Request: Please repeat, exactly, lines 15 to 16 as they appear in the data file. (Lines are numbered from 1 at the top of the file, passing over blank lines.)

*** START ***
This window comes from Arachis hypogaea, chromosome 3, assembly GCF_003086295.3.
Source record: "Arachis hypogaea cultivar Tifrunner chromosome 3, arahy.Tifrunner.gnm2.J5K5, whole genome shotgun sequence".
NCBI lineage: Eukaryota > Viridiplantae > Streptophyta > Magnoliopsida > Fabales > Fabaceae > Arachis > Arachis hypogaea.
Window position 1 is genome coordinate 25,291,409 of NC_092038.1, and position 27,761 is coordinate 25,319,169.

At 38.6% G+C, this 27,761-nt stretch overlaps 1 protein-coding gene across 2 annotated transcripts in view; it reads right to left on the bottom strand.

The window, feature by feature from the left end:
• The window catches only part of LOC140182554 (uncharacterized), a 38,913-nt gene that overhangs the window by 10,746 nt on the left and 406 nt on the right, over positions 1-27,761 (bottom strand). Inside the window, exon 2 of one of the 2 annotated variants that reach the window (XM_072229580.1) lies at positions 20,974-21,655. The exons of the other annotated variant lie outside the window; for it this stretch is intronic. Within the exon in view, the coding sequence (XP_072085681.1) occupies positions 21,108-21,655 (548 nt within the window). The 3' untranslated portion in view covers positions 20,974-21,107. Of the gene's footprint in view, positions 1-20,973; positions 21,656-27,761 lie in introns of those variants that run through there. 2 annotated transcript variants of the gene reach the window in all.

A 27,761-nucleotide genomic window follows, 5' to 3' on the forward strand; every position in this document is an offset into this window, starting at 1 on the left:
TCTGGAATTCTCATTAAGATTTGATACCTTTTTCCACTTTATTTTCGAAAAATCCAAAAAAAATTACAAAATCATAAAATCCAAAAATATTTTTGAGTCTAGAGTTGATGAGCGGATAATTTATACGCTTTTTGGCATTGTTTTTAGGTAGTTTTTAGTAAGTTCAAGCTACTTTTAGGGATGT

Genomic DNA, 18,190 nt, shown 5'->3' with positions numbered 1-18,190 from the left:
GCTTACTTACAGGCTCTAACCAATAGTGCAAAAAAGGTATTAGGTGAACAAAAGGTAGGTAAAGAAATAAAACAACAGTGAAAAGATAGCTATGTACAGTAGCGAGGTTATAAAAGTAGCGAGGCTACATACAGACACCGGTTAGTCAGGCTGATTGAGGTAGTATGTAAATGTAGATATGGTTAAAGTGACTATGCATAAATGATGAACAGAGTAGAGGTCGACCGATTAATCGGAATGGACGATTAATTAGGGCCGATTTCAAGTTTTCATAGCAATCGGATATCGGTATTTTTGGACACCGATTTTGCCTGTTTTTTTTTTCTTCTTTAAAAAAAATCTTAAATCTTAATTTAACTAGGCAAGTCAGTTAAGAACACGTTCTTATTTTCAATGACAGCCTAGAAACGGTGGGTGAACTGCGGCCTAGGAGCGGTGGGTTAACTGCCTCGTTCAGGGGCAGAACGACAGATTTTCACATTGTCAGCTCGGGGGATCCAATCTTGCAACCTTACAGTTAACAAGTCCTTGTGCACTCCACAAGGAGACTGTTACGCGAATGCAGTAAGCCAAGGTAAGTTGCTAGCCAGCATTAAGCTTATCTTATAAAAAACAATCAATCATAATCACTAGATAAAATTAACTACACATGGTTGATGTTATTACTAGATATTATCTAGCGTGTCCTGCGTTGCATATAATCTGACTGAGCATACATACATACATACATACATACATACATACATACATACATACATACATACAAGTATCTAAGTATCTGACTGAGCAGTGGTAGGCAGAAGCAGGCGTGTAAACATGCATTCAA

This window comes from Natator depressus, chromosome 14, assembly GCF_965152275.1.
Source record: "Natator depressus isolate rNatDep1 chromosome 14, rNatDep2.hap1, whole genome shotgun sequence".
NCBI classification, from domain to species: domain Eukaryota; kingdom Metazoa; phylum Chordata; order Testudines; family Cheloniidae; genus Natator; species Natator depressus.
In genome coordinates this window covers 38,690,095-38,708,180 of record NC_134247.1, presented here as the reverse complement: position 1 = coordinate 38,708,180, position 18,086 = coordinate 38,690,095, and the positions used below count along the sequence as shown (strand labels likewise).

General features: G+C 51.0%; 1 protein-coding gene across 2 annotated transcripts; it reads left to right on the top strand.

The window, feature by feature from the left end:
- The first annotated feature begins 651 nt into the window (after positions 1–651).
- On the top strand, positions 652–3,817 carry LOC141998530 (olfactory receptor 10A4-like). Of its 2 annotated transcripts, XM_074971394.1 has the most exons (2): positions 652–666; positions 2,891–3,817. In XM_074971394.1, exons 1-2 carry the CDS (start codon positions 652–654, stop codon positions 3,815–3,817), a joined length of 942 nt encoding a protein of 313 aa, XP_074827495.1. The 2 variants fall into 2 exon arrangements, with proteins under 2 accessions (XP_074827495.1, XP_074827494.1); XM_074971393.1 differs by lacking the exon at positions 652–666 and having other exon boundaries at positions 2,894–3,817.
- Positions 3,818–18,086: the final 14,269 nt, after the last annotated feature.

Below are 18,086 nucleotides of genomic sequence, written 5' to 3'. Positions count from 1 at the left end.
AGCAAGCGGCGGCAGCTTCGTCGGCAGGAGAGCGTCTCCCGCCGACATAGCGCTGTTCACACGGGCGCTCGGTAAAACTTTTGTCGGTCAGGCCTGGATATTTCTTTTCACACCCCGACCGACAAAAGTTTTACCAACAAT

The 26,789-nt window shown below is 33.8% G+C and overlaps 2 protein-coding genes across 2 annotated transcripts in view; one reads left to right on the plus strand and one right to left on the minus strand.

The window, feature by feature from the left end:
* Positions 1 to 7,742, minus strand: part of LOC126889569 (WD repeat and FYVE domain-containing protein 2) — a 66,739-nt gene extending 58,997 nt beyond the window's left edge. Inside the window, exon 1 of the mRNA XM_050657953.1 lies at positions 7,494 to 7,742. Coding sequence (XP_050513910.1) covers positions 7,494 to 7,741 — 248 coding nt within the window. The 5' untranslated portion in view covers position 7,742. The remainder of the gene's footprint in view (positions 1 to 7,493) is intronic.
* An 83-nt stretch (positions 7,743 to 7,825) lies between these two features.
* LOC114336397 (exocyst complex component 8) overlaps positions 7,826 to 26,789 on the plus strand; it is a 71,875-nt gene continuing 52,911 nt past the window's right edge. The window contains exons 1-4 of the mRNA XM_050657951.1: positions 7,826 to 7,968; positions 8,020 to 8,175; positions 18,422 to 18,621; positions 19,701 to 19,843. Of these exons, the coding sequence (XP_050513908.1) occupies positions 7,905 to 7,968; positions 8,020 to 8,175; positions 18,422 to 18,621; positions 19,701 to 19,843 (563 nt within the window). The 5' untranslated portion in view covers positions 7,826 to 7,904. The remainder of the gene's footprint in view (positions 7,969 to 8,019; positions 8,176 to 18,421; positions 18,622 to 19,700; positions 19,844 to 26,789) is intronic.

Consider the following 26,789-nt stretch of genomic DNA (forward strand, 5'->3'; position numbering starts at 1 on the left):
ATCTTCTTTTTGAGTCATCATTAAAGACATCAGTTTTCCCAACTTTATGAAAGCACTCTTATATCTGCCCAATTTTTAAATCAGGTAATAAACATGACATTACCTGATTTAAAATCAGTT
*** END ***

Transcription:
In genome coordinates this window covers 38,690,095-38,708,180 of record NC_134247.1, presented here as the reverse complement: position 1 = coordinate 38,708,180, position 18,086 = coordinate 38,690,095, and the positions used below count along the sequence as shown (strand labels likewise).

General features: G+C 51.0%; 1 protein-coding gene across 2 annotated transcripts; it reads left to right on the top strand.